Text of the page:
Statue of a Striding Male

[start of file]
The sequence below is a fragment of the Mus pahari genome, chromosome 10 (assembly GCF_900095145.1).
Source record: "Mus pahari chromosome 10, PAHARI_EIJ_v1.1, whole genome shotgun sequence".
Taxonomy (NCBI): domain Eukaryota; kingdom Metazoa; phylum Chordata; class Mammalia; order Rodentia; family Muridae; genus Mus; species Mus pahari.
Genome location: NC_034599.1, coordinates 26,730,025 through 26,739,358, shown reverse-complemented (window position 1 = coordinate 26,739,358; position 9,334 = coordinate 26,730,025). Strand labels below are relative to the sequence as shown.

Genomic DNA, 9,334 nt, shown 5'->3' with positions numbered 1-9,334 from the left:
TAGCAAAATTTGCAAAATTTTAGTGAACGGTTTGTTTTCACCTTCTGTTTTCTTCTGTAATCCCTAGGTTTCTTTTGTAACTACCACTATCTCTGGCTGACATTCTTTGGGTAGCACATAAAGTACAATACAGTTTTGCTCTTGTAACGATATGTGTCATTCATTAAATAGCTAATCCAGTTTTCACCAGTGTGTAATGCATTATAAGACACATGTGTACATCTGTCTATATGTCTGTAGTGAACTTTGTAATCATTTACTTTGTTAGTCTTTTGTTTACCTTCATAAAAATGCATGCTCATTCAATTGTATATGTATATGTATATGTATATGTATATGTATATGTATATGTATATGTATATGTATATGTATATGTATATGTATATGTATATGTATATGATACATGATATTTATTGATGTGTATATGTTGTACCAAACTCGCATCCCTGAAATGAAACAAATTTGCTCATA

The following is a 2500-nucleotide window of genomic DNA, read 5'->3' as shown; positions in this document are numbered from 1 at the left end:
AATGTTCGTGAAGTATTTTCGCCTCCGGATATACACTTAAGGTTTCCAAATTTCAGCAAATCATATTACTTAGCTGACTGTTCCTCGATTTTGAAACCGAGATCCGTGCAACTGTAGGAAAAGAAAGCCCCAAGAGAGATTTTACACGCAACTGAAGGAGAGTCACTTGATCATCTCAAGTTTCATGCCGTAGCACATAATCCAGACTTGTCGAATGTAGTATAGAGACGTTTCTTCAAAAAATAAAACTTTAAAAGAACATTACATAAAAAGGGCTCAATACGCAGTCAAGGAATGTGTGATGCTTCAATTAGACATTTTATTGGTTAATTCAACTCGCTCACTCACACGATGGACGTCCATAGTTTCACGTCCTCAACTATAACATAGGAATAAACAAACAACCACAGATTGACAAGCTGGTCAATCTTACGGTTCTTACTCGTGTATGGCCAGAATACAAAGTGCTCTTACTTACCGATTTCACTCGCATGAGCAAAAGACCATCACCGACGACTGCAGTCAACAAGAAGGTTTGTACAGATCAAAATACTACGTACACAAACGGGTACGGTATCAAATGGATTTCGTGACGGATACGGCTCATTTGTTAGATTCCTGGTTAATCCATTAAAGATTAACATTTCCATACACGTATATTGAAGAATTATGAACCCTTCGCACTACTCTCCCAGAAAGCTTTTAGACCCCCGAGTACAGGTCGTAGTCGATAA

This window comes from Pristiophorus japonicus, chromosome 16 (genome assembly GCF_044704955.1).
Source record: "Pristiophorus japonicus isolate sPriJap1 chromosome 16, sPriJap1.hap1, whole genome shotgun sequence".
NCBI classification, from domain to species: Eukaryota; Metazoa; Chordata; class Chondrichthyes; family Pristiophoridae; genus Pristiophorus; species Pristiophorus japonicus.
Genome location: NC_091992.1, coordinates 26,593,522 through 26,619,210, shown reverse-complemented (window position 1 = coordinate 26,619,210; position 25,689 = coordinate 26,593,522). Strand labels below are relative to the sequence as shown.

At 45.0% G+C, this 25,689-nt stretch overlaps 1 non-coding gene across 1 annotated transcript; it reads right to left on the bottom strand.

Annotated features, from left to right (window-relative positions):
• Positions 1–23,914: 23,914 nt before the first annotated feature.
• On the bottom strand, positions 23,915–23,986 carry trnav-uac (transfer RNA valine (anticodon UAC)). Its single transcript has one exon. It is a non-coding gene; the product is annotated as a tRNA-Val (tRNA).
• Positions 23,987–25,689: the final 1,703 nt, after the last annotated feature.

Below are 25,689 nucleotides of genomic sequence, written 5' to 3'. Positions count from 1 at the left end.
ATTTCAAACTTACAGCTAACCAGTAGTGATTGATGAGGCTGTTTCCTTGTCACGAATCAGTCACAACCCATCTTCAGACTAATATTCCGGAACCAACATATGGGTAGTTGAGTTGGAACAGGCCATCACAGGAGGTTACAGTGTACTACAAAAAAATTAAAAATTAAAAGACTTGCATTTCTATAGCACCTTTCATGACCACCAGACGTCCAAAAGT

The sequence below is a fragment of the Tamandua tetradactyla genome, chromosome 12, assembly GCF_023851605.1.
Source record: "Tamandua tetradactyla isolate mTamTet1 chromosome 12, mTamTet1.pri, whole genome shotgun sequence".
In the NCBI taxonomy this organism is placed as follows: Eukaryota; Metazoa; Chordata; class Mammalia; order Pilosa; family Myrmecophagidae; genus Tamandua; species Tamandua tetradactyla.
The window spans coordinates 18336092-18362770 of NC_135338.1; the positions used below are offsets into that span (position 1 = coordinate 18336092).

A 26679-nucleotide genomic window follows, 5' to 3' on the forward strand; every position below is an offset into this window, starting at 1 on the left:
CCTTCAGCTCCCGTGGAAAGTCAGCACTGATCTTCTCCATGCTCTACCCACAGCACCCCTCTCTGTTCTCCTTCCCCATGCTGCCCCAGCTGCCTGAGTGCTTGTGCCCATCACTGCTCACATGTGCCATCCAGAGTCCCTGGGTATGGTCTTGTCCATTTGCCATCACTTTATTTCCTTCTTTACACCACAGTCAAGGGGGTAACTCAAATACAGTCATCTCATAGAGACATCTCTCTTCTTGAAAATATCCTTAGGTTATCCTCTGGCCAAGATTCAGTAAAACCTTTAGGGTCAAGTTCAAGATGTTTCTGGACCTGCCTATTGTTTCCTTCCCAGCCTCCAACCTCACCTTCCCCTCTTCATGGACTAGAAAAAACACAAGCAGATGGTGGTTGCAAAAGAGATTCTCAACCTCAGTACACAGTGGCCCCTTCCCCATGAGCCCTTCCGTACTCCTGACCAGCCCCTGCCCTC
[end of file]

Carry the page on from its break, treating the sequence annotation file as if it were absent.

Polished red granite statue of a striding male, the statue is a compromise between Egyptian ideals of statuary and Roman portraiture for the head. Technical and postural details betray the Roman origin of the statue: the highly polished gloss for an affect similar to that of the Egyptianising statues of the Hadrian period, the thin pillar that runs at the back from the plinth to the shoulders and a less strict frontality than the one found in Egyptian sculpture. There is slight movement of the upper torso and head which is slightly turned to the left. The bald head has a huge indentation at the top of the crown and the face is heavily modelled with two deep horizontal creases on the forehead, and pronounced cartilage at the bridge of the nose. The ears are flat and the mouth is extremely small, the tip of the nose is restored as is one ear and several other patches. The figure is a composite made of three parts, the head however most definitely belonged to the torso. The granite of the legs is of different colour than the rest of the statue and this indicates that they did not originally belong to the same body. The man may have been representing a priest but he does not have any other royal insignia other than the kilt. Elizabeth Bartman viewed the statue as veristic and typical of the Roman Republican portraiture but she noted that its crudeness was less common in hyper veristic portraits. She also commented about the exaggerated characteristics which make the statue more of a caricature of late Egyptian heads. Bartman proposed that a Ptolemaic similar male from the Albani collection may have been the inspiration for the Roman sculptor.